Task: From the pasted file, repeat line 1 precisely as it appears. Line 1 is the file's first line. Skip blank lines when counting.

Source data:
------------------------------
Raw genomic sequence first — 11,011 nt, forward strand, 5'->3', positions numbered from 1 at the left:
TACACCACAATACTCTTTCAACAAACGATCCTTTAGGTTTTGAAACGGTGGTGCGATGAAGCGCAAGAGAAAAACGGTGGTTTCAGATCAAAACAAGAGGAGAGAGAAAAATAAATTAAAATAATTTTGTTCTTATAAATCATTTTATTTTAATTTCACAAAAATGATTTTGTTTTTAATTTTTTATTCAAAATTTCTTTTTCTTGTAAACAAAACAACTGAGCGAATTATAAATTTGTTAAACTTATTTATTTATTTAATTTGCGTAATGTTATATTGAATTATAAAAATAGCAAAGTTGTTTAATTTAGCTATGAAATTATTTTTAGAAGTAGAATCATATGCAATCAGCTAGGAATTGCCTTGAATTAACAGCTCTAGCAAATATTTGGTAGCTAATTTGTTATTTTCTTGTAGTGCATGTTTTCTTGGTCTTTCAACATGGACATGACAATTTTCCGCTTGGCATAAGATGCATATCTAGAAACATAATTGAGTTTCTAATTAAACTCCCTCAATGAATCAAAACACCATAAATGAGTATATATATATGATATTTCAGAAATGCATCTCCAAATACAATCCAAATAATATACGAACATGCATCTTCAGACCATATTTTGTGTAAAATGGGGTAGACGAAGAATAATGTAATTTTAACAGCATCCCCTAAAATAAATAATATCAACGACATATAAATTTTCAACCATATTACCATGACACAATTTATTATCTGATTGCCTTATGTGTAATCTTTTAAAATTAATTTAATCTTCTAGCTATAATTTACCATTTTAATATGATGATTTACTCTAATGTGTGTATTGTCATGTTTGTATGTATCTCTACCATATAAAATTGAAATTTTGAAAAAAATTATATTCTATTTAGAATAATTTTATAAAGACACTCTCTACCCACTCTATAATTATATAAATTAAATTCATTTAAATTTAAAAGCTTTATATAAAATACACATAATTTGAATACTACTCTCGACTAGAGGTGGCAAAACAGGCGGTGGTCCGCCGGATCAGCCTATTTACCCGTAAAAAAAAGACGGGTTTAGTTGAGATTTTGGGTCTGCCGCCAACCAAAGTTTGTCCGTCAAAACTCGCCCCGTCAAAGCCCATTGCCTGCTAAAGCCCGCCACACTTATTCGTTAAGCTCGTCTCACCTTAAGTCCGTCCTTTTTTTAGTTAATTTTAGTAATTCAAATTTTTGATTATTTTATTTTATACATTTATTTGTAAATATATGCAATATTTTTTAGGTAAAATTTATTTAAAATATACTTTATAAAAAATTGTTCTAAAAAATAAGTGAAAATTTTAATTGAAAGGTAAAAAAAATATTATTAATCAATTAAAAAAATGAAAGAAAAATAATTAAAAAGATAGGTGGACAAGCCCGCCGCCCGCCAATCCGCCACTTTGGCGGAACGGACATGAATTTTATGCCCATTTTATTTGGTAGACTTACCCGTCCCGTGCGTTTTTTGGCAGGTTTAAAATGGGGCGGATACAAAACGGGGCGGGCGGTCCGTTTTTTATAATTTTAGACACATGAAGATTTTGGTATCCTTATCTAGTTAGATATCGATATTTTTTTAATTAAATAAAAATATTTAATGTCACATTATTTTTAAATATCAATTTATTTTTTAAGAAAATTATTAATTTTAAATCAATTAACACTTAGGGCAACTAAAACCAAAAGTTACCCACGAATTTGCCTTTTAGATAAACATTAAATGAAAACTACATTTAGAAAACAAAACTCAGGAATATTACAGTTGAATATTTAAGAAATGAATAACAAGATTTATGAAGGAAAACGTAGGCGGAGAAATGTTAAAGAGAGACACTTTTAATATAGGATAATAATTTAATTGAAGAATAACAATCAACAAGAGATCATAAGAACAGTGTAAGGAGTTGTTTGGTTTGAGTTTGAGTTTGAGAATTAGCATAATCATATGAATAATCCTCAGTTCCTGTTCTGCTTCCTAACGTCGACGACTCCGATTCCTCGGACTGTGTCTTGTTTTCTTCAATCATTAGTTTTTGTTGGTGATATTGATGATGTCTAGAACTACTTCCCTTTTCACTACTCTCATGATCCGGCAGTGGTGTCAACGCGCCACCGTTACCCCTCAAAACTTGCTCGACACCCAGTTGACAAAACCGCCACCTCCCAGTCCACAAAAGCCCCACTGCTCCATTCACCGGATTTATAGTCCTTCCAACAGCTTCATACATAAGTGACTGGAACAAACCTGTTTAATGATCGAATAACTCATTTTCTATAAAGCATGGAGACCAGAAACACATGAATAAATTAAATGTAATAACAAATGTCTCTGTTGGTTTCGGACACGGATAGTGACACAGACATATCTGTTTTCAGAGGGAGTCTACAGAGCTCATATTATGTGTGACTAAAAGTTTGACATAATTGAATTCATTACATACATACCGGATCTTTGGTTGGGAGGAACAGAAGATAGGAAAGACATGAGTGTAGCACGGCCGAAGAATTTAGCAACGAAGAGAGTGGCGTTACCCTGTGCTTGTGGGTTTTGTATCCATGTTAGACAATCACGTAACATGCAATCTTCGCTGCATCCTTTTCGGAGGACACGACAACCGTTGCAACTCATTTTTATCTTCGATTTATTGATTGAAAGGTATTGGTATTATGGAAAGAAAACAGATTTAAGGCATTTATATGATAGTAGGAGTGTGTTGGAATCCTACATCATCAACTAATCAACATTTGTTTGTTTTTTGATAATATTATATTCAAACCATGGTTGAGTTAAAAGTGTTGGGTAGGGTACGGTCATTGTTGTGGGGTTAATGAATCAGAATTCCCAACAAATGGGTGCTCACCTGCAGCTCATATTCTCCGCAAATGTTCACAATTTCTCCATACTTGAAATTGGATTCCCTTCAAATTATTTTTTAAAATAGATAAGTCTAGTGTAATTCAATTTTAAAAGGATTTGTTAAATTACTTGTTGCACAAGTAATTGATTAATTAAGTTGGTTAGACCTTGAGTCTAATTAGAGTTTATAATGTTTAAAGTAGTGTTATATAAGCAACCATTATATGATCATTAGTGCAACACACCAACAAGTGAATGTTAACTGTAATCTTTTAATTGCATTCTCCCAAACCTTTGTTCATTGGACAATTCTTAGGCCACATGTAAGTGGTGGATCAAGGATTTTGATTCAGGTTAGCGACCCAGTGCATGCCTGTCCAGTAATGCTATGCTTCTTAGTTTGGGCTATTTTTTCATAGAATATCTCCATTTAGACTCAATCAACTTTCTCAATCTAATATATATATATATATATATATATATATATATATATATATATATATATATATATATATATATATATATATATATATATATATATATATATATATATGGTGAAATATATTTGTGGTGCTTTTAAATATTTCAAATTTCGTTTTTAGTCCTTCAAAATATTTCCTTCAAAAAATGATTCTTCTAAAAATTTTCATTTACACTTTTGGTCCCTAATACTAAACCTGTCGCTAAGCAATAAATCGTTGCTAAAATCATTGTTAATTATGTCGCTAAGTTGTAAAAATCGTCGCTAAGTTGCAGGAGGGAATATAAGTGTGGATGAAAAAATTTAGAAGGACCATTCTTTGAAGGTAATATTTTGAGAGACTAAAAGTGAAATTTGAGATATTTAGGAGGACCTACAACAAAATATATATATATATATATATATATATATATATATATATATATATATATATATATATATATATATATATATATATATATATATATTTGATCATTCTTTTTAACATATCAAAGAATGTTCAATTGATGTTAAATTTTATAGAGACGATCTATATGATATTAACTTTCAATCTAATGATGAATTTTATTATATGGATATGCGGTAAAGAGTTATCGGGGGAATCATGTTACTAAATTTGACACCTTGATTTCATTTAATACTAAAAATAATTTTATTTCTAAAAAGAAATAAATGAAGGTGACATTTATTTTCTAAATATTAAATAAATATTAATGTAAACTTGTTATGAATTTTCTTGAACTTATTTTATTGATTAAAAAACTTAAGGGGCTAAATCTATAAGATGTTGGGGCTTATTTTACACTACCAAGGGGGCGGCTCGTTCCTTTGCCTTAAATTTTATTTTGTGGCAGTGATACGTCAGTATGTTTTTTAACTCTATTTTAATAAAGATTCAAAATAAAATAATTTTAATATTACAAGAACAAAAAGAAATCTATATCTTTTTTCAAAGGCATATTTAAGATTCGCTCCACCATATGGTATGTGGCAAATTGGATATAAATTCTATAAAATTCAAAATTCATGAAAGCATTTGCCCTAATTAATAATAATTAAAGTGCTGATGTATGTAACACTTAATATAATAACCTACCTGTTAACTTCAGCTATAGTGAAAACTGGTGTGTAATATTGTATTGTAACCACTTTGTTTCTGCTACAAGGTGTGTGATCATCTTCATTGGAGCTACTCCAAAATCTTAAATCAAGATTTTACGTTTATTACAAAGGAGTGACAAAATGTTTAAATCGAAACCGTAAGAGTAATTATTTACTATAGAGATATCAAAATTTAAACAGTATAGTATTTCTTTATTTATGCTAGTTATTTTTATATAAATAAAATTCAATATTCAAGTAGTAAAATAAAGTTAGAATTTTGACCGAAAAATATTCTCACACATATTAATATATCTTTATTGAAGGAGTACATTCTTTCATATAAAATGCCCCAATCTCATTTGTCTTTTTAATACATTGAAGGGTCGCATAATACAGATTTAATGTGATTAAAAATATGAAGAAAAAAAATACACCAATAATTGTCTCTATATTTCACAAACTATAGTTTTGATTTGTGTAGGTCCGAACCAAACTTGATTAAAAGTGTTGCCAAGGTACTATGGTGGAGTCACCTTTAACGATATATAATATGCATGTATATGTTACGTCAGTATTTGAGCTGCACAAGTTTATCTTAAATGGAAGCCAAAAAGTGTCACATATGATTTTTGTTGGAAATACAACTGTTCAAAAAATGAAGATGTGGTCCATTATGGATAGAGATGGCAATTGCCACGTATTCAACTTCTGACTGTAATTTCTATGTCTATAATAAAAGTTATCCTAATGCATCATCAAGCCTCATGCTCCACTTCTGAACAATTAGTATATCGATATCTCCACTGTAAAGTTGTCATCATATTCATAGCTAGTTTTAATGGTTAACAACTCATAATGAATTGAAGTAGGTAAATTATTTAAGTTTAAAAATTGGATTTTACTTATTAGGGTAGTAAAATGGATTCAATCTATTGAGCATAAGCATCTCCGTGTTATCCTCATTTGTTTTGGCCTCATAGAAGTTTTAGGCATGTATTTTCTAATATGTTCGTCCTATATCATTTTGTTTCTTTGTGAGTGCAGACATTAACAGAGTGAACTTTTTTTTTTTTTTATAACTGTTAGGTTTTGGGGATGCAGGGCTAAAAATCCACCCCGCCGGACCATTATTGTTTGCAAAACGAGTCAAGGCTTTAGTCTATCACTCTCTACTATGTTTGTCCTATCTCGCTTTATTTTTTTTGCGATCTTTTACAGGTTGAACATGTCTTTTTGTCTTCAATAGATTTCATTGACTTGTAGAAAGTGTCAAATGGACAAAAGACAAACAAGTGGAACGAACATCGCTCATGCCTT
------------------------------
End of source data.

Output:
Raw genomic sequence first — 11,011 nt, forward strand, 5'->3', positions numbered from 1 at the left: